If the account has no money when the bank sends its letter you should just write to the court and tell them that as there is no money it is pointless holding the final hearing as its a waste of everyones time. This saves you attending at the final hearing but you do not get your court fee back.

    Judges usually suggest legal advice if they think it would help a party. The judge has seen more evidence than me - he may be suggesting you look at other enforcement steps. He may think you have a shout against the employer - jsut because they say he is self employed does not mean he is! There are legal tests to see if people are self employed or not - you might be able to show he is an employee and therefore get an attachment of earnings order.

    you have options and I think you will get your money. Solicitors can help you and on most enforcement steps limited costs can be recovered. Your legal costs will always be more than the fixed costs, but at least fixed costs are something!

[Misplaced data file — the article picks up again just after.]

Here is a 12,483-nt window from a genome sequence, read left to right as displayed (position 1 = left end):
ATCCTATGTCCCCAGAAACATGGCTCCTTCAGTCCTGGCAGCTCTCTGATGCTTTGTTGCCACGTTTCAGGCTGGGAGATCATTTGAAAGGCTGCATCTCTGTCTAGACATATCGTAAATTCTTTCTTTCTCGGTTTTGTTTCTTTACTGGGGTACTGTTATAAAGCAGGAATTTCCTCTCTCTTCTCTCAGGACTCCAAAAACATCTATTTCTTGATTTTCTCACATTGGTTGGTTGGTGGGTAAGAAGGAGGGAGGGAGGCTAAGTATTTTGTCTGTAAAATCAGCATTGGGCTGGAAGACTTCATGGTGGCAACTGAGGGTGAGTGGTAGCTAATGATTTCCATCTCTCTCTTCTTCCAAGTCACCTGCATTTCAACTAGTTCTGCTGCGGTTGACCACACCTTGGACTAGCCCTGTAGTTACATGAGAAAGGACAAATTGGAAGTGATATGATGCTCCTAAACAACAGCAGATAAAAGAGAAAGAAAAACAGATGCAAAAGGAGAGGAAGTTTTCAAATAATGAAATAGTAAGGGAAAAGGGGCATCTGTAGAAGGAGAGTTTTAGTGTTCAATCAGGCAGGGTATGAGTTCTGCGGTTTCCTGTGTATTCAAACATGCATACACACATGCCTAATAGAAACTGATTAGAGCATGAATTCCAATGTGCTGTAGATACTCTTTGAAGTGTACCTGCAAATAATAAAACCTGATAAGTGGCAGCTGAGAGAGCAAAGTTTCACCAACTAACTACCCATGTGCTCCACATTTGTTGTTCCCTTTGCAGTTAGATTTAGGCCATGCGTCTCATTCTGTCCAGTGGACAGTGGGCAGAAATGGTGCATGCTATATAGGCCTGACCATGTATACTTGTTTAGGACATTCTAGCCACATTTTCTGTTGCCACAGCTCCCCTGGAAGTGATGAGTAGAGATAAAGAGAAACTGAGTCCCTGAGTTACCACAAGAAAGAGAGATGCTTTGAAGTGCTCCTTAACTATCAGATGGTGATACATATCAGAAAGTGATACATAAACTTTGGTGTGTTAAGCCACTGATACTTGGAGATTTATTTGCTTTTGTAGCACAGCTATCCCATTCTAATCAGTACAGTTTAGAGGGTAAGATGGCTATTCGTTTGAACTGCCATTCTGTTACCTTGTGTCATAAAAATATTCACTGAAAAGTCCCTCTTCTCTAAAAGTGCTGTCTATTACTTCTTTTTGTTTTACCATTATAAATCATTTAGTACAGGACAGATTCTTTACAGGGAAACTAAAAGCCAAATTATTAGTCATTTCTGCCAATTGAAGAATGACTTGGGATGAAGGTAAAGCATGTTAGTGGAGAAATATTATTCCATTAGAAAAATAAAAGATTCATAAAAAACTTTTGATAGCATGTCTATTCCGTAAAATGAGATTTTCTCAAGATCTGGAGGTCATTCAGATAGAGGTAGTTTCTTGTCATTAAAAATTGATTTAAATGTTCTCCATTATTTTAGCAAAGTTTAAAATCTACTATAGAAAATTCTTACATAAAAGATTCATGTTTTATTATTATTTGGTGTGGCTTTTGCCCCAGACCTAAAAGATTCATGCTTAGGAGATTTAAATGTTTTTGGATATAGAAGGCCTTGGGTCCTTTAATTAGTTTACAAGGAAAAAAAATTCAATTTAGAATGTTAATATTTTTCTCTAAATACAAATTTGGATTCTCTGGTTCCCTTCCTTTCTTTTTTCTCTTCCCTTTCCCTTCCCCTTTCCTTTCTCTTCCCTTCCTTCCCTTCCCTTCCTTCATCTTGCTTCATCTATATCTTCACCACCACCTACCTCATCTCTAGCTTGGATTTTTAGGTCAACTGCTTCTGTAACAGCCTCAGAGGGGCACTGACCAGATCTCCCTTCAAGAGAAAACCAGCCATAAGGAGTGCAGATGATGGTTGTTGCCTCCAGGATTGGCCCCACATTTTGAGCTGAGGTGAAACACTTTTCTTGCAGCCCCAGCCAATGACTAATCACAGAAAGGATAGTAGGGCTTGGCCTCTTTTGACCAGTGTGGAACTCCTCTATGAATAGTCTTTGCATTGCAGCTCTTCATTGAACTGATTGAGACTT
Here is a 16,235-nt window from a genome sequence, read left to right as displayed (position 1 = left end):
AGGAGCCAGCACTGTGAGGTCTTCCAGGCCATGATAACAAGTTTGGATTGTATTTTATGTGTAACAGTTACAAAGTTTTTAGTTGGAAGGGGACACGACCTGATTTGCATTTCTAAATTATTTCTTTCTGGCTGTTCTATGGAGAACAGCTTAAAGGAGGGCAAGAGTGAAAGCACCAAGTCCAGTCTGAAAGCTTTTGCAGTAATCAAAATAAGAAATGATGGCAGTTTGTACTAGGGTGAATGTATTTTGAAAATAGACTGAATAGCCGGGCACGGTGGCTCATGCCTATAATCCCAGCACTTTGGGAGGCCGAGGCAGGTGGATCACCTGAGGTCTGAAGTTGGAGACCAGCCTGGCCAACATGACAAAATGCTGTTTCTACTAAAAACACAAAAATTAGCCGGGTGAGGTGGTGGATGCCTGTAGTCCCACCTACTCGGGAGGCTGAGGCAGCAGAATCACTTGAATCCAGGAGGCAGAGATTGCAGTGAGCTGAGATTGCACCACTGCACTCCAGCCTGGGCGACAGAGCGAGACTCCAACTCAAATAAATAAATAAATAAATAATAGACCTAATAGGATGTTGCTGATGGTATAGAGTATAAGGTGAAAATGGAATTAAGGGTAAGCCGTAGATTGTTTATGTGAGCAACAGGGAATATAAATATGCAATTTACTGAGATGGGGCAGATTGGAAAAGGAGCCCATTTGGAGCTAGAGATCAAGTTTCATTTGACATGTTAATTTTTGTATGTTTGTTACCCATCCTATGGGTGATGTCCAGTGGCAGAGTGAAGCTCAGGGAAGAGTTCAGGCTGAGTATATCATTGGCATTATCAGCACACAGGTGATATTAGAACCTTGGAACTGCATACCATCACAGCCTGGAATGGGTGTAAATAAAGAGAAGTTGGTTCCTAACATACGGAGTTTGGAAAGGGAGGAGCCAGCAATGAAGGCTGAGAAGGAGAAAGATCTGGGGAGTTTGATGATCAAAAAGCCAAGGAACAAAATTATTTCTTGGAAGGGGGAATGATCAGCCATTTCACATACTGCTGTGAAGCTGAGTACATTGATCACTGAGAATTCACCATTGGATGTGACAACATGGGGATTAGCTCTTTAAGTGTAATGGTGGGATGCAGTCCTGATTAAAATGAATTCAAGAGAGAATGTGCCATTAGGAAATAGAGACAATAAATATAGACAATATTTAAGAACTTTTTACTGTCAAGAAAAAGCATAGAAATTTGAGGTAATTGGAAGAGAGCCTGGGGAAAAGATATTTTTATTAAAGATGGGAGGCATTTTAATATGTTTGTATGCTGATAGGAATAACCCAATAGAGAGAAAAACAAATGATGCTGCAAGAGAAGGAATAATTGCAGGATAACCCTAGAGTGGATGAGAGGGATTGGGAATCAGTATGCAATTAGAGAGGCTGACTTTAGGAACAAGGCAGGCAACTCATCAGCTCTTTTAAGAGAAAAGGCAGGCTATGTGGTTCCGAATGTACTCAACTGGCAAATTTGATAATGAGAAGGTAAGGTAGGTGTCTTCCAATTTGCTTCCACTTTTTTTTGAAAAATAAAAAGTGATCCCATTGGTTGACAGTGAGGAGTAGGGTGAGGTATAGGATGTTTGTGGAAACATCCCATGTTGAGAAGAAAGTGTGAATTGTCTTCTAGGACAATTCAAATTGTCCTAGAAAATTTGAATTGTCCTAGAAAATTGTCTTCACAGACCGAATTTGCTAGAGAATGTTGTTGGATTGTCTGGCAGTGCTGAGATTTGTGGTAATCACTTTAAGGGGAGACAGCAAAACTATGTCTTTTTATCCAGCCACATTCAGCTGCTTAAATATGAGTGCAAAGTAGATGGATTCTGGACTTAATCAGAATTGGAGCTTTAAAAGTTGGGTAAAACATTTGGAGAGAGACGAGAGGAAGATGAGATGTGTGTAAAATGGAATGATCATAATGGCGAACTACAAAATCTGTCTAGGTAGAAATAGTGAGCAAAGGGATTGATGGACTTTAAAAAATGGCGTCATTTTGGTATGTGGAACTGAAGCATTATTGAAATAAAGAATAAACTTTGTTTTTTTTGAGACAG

the key as a creditor is to annoy the debtor so much they pay you as its less hassle.

    As I see it you have a number of options: -

    1. challenge the status of the debtor as an employee - take legal advice in my opinion.

    2. third party debt order

    3. If you know his address apply for court bailiffs to attend. If you do not know his address apply to court for him to answer questions - get his address details of all bank accounts details of all jobs he has and details of any property he owns.

    hope this helps. I think you are in a much better position than many - often debtors cause more damage and there is no prospect of recovery

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  • norroy
    replied
    Originally posted by Paul Gibbs View Post
    Dont forget once the account is frozen it remains frozen until the final hearing which will be around a month later. Also the bank will tell you if there is nothing in the account or if it is closed so then you can vacate the final hearing.
    Just to clarify would I be told if the bank account was empty before having to pay for the TPD ?

    What does vacate the final hearing mean ?

    Frustratingly in my case the former tenant owes me £3000+, earns £600 per week and has been with the same employer for past ten years.